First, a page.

Userscripts Are Fun And Are Still Very Much Relevant

April 17, 2020

A userscript is a script that usually helps make the web a better place.

Want to use J and K keys to scroll through the new Facebook UI? There’s a userscript for that!

Need that YouTube video on your drive? Guess what? You can!

How about speeding up solving Google reCAPTCHA challenges by shortening transition effects and providing continuous selection ability? No? Ok, but it is there.


It all started when the web was much, much younger. Firefox users back then suffered a pretty broken internet experience. Firefox had support for extensions, which helped in a way since you could write an extension to fix a broken site. But writing extensions wasn’t as simple as it is today, and even today, it could be streamlined for the, apparently, very common use case where a site is broken and some simple JavsScript snippet could save the day.

Along came GreaseMonkey. The idea behind GreaseMonkey, a Firefox extension release in 2005 was pretty simple. It let you compose a simple JS module that would later be injected into a predefined list of websites.

Exposing a pretty slim API, GreaseMonkey let you do nearly anything within the realm of “why the hell isn’t this website aligned to right?!“.

Chrome followed along by supporting userscripts straight out of the box, a feature that was later removed.

Nowadays the internet is pretty decent for all. Chrome, Firefox, Safari, and IE are all first-class citizens. So why are userscripts still necessary?


At the company I work at, one of our products is an embeddable commenting system. Unlike single-page applications, when we encounter bugs they’re usually on the client’s website. This raised the question, how can we embed a piece of code that will run on all our client’s websites, that will help us debug and improve our overall build experience.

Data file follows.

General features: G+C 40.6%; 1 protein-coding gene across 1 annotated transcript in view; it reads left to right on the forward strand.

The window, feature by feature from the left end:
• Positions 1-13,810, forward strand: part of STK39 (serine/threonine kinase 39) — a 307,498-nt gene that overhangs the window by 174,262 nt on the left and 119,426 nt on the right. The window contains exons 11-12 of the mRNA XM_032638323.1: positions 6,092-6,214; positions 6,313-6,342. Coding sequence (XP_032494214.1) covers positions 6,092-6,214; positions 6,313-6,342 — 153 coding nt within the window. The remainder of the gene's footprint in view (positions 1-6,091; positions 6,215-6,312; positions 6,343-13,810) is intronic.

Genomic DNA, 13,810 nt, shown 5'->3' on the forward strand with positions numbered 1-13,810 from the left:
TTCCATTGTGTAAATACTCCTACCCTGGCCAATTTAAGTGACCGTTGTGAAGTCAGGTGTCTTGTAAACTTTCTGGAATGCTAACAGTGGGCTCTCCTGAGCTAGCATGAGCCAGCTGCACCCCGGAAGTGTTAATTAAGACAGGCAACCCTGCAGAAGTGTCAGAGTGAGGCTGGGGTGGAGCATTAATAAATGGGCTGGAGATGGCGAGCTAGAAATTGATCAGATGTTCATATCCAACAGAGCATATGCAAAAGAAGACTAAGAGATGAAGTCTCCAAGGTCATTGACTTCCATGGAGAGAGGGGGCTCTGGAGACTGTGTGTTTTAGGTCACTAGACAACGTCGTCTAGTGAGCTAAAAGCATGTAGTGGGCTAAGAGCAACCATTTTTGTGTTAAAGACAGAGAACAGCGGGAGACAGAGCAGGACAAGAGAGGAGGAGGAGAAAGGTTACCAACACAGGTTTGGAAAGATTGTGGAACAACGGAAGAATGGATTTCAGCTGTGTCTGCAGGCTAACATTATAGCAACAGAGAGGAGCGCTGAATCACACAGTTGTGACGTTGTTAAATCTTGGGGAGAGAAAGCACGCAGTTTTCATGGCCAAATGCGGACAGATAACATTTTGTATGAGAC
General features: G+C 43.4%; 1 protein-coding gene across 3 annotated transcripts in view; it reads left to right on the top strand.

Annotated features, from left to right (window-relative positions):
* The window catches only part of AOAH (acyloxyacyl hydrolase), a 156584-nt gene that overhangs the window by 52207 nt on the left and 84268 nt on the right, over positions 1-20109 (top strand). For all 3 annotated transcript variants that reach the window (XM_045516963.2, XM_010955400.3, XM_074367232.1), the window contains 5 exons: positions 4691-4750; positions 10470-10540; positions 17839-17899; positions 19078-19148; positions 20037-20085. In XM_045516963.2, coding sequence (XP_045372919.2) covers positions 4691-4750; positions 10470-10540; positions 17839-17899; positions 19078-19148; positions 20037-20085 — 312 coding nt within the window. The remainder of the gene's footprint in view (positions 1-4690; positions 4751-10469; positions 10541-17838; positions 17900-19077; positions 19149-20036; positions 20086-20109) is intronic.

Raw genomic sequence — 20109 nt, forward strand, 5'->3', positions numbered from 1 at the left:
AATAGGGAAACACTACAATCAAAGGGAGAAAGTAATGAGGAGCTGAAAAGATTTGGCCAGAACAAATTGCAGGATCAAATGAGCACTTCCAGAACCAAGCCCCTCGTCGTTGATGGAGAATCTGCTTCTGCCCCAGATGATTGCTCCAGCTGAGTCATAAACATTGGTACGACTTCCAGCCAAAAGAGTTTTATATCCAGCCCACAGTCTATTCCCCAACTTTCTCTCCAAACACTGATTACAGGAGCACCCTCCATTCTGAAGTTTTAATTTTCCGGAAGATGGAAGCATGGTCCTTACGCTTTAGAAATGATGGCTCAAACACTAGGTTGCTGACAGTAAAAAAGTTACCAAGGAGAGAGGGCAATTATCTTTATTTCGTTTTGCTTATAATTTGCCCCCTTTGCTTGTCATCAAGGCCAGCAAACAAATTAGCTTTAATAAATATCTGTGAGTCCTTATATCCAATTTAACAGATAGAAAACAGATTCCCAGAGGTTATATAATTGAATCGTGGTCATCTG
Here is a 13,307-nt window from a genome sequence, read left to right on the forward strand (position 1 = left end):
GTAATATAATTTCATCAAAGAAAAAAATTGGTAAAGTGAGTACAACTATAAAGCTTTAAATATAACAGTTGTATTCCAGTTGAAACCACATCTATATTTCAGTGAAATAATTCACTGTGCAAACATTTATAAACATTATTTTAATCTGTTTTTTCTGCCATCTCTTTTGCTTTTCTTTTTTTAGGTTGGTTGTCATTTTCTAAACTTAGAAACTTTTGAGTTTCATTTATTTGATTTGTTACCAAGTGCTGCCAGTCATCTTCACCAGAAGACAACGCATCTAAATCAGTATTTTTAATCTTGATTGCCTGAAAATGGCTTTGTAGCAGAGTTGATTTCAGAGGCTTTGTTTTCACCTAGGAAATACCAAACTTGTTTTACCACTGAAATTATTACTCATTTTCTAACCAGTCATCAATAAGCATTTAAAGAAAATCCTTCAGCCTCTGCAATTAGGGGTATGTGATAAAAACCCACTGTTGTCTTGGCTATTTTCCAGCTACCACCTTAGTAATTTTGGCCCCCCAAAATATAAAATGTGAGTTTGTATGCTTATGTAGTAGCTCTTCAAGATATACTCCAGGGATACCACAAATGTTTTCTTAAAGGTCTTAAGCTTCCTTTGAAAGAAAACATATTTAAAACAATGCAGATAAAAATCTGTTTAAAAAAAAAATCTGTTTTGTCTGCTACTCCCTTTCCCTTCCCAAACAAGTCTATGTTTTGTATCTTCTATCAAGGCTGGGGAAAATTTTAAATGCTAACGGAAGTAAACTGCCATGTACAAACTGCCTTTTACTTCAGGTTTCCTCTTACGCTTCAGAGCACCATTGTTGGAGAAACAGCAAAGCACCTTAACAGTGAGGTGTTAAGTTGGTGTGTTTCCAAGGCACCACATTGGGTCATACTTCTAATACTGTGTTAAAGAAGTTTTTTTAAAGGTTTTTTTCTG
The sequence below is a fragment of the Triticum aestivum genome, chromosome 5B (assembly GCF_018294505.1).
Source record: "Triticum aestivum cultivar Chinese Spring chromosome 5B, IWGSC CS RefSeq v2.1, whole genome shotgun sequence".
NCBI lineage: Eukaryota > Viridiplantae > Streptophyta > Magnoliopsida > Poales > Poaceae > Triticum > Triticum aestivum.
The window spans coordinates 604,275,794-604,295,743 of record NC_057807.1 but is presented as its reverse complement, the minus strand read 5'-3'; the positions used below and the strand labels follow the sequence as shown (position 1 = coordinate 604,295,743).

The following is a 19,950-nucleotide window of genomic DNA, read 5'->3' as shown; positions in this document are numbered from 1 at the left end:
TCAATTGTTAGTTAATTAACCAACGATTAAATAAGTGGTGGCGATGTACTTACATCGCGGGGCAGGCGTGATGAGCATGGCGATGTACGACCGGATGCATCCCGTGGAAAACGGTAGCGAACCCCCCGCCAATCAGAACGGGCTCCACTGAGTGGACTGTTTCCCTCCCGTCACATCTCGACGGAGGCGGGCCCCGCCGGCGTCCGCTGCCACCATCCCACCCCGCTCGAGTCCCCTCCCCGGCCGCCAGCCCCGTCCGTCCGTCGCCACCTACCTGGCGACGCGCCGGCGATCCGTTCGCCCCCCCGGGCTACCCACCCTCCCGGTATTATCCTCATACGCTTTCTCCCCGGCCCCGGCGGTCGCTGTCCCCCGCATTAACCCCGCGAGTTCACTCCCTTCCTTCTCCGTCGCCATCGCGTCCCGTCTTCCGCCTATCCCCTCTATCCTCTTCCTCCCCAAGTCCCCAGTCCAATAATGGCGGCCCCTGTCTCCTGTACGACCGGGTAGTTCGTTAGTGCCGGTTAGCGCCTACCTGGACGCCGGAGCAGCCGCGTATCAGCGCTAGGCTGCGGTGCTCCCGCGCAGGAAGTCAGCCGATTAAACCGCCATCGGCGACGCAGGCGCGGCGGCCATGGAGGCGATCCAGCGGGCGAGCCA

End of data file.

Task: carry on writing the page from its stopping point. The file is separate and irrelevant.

We could bookmark a snippet, but that’s just plain ugly and we need deeper browser APIs not exposed to “userland” javascript, living on the page.

We could create a browser extension, but that means developing one for all major browsers.

As you may have guessed, the answer was userscripts.

But that’s not the only cause, I made countless userscript in the past that introduced some improvements to existing sites.

I wrote one that adds links to a song’s lyrics and its Wikipedia page, once you play one on YouTube.

Later wrote one that fixes Hebrew fonts on a wonky WhatsApp web version.

And a few more.


Creating a simple Userscript is pretty simple, you simply install ViolentMonkey (on Chrome, use TamperMonkey for other browsers), hit the Create Userscript button and you will be preseneted with a pretty decent code editor showing a userscript template.

If that’s not working for you (say you passed the 1,000 LOCs and things get a bit spaghetti-y), you can try webpack-userscript. Configure and run it, it will start a Webpack dev server, serving your userscript locally. You can then split your code up into modules, use all your favorite NPM packages and all the great things that come with using a bundler.